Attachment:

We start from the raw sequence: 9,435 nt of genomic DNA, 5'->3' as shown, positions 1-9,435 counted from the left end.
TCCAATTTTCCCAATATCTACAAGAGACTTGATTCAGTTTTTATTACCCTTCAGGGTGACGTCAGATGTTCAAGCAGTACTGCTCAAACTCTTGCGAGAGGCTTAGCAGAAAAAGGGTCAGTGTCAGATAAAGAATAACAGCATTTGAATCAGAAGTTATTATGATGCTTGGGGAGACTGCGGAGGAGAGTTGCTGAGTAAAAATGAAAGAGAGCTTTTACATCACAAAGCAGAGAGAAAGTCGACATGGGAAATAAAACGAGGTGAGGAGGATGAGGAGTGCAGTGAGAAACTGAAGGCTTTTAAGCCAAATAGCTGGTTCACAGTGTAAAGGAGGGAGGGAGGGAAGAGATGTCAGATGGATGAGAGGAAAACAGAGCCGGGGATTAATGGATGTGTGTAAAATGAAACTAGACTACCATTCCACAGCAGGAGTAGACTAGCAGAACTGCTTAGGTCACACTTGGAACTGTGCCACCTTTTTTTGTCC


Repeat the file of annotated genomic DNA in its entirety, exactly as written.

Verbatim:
We start from the raw sequence: 9,435 nt of genomic DNA, 5'->3' as shown, positions 1-9,435 counted from the left end.
TCCAATTTTCCCAATATCTACAAGAGACTTGATTCAGTTTTTATTACCCTTCAGGGTGACGTCAGATGTTCAAGCAGTACTGCTCAAACTCTTGCGAGAGGCTTAGCAGAAAAAGGGTCAGTGTCAGATAAAGAATAACAGCATTTGAATCAGAAGTTATTATGATGCTTGGGGAGACTGCGGAGGAGAGTTGCTGAGTAAAAATGAAAGAGAGCTTTTACATCACAAAGCAGAGAGAAAGTCGACATGGGAAATAAAACGAGGTGAGGAGGATGAGGAGTGCAGTGAGAAACTGAAGGCTTTTAAGCCAAATAGCTGGTTCACAGTGTAAAGGAGGGAGGGAGGGAAGAGATGTCAGATGGATGAGAGGAAAACAGAGCCGGGGATTAATGGATGTGTGTAAAATGAAACTAGACTACCATTCCACAGCAGGAGTAGACTAGCAGAACTGCTTAGGTCACACTTGGAACTGTGCCACCTTTTTTTGTCC